Randal Munroe publishes one of my all time favorite comics, xkcd. Last week's comic was on curve fitting, and was, arguably kind of hilarious. @Randal Munroe, dude you're hilarious. Anyone who was a discovery and heard about his Thing Explainer concept would surely agree.
So anyway, I read the comic and then dove into the data. There is an amazing tool that @brady_brady originally published for generating Homerian distributions that can be found buried in this tremendous addin (which is a collection of other useful scripts and addins, a musthave). With the "Get Data Points By Clicking On Image" tool I extracted the exact data from the comic (data attached below) and then started fitting all kinds of conventional and less conventional models and some possibly dishonest models with no regard for how badly overfit the models were (even though I could/should have, with JMP Pro.)
Quick Note on Axis Scale. This one seemed good to me, although it was
missing on the original figure. I could have done that too, but they there
would have been a lot of clicking and I just didn't have it in me today.
Here is a ranked table of fits
Measures of Fit for Y sorted by RSquare
Predictor 
Creator 

RSquare 
RASE 
AAE 
notes 
regression 10 lags 
Fit Least Squares 

0.9808 
2.9103 
2.3275 
not legal, fit X along with a series of 10 sequential lags to the data. Works great when there is any hint of a trend in the data, might over fit, but only just a little, plus there are 11 parameter and I didn't bother to report adjusted rsquare here. 
partition BF 
Bootstrap Forest 

0.8469 
7.4494 
5.4207 
500 trees, and some of them fell in the right direction 
partition BT 
Boosted Tree 

0.6737 
10.876 
8.1600 
50 layers, used defaults, untuned 
partition over fit 
Partition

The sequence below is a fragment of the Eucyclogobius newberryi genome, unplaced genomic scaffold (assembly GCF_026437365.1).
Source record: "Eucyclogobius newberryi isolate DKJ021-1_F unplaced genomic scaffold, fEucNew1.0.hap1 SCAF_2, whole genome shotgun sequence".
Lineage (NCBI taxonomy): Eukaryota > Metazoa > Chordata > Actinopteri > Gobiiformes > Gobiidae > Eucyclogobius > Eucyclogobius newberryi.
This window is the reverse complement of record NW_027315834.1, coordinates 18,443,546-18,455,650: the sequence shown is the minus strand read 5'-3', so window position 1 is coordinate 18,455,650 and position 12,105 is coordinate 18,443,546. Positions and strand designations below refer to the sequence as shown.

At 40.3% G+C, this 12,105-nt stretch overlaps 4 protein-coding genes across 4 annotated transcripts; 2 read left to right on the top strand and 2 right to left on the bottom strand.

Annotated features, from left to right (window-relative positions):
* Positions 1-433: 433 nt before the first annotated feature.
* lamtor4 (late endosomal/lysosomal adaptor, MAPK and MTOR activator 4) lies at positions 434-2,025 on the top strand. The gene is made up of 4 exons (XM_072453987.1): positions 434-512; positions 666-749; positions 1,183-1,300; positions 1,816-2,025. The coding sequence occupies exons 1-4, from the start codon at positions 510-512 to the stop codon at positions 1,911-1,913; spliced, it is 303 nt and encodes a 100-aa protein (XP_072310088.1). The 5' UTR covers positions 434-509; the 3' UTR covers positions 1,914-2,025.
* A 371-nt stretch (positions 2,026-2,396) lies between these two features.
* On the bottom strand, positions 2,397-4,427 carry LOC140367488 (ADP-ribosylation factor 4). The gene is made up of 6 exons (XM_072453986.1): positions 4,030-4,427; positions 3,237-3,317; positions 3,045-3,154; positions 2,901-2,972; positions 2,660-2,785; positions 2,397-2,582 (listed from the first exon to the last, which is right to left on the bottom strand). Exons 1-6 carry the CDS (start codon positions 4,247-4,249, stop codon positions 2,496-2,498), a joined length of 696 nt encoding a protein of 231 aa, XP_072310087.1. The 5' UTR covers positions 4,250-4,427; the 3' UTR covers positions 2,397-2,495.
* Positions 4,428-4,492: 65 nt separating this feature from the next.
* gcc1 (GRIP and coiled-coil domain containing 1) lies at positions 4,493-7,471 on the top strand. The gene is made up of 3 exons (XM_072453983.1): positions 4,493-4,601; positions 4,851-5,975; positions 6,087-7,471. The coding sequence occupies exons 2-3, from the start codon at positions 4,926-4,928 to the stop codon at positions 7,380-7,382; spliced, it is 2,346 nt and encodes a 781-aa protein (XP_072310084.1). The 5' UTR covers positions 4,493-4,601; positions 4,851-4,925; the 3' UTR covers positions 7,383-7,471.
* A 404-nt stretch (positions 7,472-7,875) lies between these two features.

0.6607 
11.091 
8.3713 
made the minimum split size small and split to the end 
regression ^10 
Fit Least Squares 

0.5687 
12.505 
9.3912 
10th order polynomial, kind of wiggly 
regression ^8 
Fit Least Squares 

0.5479 
12.803 
9.6483 
8th order polynomial, not quite as wiggly as 10th order 
regression 2 pieces 
Fit Least Squares 

0.4459 
14.173 
9.8317 
used partition to split the data in two and fit two regression models 
fit curve 4pR 
Fit Curve Logistic 4P Rodbard 

0.4277 
14.404 
10.496 
4 parameter logistic regression, Robard model 
partition 2s 
Partition 

0.4249 
14.439 
10.745 
partition with only one split, results in two levels, not likely over fitted. 
fit curve 5p 
Fit Curve Logistic 5P 

0.4104 
14.620 
10.826 
5 parameter logistic regression 
regression ^4 
Fit Least Squares 

0.3932 
14.832 
10.402 
4th order polynomial 
regression ^2 
Fit Least Squares 

0.3682 
15.134 
10.541 
regular old 2nd order polynomial 
fit curve 3p growth 
Fit Curve Mechanistic Growth 

0.3393 
15.477 
11.080 
fancy nonlinear model 
regression 
Fit Least Squares 

0.2779 
16.180 
12.209 
straight line 
regression log 
Fit Least Squares 

0.2472 
16.520 
12.695 
X is log transformed 
regression exp 
Fit Least Squares 

0.0691 
18.371 
15.429 
X is exponentiated (exp transform) 
You might expect to find some rationale behind why I tried each of the different models but at the end of the day this is a blog not an academic paper, so don't burn too much time looking for that. I got this table from the Model comparison tool in JMP Pro, all I had to do was find all the methods and then save the prediction formula, the fancy platform did all the math.
Just in case you wanted to play with the data (and seriously, I do mean play), it should be attached below this article.
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